Singapore has been praised around the world for its coronavirus response. Early on, the city-state closed its borders and began tracking its citizens. It paid the hospital bills of people with suspected Covid-19, and made early moves to address the economic fallout of the disease, with a £2.3bn (S$4bn) Stabilisation and Support package for struggling businesses and workers.
Yet despite these initial successes, the government’s blind spot when it comes to Singapore’s 1.4 million migrant workers has recently caused case numbers to spiral – increasing fivefold in just over two weeks. As a result, Singapore has been forced to extend its lockdown by an additional month.
Nearly 95 per cent of Singapore’s new cases have spread in dormitories used by foreign workers. Many of these migrants hail from South Asia and work on construction sites; they are by far the lowest-paid and most vulnerable group of people in Singapore. Living standards in dormitories are low – migrants live in cramped rooms of up to 12 people, sometimes infested by cockroaches where the toilets overflow with waste. It goes without saying that self-isolation in these conditions is impossible.
Even before the infection rate began spiralling out of control, medical experts and NGOs flagged this demographic as at-risk of infection. Yet they were largely ignored by the government, as Singaporeans enjoyed the global accolades for their then-successful containment of the virus.
Now that the number of coronavirus cases has increased, Singapore seems far less impressive to the rest of the world, especially in comparison to its east Asian neighbours like South Korea and Taiwan. Yet although Singapore may have more infections, it can still act as a role-model for other countries battling Covid-19. It has had no social unrest, unlike in Paris, and no silly anti-lockdown protests like in the US. Some attribute this to the broader authoritarian climate in Singapore, but in many ways Singaporeans are admirable precisely because they are willing to sacrifice some individual liberties for the sake of the most vulnerable.
In other countries, it would be easy to see foreign workers blamed for the rise in infections. Instead, Singaporeans have largely been supportive of government efforts to help this demographic. In a recent speech, Lee Hsien Loong, the prime minister, noted the integral role foreign workers play in Singapore’s economy, particularly in the construction sector. And most Singaporeans sympathise with migrants who have families to support in South Asia, given we are an island of immigrants ourselves and many of our ancestors were also foreign labourers.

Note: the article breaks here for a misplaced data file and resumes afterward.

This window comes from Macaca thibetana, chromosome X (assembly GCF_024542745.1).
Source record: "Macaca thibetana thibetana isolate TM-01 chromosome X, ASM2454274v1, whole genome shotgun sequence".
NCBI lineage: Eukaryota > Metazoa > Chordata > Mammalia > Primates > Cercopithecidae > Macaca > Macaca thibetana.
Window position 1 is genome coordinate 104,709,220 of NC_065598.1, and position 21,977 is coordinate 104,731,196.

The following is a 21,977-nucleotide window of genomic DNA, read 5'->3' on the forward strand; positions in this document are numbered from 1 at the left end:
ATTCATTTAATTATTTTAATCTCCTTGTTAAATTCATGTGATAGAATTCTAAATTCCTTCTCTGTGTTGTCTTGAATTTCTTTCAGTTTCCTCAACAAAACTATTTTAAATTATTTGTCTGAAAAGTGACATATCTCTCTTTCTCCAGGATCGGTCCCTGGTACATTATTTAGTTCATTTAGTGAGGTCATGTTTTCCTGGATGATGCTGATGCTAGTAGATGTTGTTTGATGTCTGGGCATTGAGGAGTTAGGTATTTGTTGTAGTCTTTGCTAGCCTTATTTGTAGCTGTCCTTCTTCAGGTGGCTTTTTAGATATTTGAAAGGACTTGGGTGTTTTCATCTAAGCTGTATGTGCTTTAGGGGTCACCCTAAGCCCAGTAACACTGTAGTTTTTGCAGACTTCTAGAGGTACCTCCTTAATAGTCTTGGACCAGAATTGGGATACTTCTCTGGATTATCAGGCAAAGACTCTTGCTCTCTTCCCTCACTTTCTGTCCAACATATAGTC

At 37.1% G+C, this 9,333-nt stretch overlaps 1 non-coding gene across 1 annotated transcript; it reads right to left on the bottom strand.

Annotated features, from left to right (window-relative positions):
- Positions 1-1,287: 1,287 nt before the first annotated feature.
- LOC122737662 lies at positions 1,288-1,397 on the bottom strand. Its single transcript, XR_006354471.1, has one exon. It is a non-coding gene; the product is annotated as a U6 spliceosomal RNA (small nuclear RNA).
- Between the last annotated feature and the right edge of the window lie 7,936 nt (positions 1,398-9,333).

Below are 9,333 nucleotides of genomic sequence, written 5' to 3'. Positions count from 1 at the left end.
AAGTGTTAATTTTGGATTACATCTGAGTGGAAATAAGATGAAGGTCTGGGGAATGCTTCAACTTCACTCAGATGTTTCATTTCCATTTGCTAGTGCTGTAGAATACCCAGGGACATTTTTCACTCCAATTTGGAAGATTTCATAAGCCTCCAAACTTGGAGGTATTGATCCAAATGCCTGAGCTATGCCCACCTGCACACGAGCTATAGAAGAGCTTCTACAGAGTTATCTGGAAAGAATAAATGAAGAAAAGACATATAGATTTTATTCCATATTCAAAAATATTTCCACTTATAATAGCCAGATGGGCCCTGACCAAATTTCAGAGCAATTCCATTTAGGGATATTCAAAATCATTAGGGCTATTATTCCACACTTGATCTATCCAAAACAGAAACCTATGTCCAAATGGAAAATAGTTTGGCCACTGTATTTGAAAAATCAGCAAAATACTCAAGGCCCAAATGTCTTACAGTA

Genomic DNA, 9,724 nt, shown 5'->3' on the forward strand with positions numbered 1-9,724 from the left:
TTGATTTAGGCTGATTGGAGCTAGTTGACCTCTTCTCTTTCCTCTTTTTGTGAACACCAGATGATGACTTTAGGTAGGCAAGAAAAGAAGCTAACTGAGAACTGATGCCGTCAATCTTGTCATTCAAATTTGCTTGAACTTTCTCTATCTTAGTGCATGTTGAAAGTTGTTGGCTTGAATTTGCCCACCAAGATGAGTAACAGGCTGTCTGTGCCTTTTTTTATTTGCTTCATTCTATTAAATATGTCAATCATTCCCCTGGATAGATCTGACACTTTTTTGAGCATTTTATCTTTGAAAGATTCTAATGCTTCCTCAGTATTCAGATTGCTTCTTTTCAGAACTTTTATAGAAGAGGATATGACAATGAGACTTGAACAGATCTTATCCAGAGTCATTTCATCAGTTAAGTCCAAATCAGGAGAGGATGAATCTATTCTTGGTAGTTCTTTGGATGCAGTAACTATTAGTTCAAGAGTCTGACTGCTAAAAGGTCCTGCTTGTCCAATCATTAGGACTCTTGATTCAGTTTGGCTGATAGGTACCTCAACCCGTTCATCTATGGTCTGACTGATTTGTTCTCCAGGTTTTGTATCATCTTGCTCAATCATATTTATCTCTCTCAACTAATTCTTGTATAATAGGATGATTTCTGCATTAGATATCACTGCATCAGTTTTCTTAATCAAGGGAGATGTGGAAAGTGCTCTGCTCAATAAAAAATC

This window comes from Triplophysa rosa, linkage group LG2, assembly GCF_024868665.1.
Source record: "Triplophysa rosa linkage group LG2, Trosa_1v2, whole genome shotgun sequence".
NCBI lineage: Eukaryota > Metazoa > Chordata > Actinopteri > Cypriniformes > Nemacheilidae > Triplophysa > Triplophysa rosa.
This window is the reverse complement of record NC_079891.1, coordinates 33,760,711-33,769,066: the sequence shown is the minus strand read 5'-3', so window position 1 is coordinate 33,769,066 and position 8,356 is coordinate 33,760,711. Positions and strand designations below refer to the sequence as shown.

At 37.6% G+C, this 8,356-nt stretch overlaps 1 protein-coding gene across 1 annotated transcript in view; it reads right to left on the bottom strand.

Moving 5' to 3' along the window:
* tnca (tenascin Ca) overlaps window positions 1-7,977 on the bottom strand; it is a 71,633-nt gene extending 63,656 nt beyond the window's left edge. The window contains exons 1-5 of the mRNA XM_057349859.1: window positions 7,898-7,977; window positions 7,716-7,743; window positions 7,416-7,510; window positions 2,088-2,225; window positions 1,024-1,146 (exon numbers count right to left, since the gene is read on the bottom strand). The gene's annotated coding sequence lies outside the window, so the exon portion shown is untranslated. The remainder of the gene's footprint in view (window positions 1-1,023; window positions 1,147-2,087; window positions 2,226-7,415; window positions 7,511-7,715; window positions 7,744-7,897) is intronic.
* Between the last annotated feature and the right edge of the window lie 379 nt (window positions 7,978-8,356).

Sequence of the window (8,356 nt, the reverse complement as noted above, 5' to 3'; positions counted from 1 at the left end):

The government’s disregard of migrant workers’ health and safety standards is indeed inexcusable and must be addressed. Still, they have been quick to rebut and criticise newspapers who have made xenophobic comments about foreign workers. The Home Affairs and Law Minister K. Shanmugam recently lambasted local paper Lianhe Zaobao for sweeping generalisations blaming foreign workers’ habits for the rise in infections.
Local communities have also raised funds and provided support to foreign migrants, over and above existing government programmes. By 20 April, as part of an initiative called ‘MaskForce’, over 1.3 million cloth masks had been collected to be distributed among the dormitories. Food stalls, which have seen a plunge in demand, now prepare and deliver free meals to these workers. Various NGOs, like the Covid Migrant Support Coalition, have volunteers distributing food packages. The Migrant Workers’ Centre (MWC) raises funds for basic necessities and financial assistance to those workers in need.
Singapore is a prime example of a community that thrives off its multi-racial heritage and cares for those who, in other countries, would be labelled ‘aliens’. Instead of degenerating into racism and xenophobia, it has mobilised to help foreign workers, having recognised their contributions to Singapore as a community.
Yes, Singapore’s mistakes are now obvious, but the government has admitted its mistakes and is willing to learn from them. And maybe this island city-state, with a tiny population, still has something to teach the world about the importance of mucking together, and ethnic harmony in the face of adversity.
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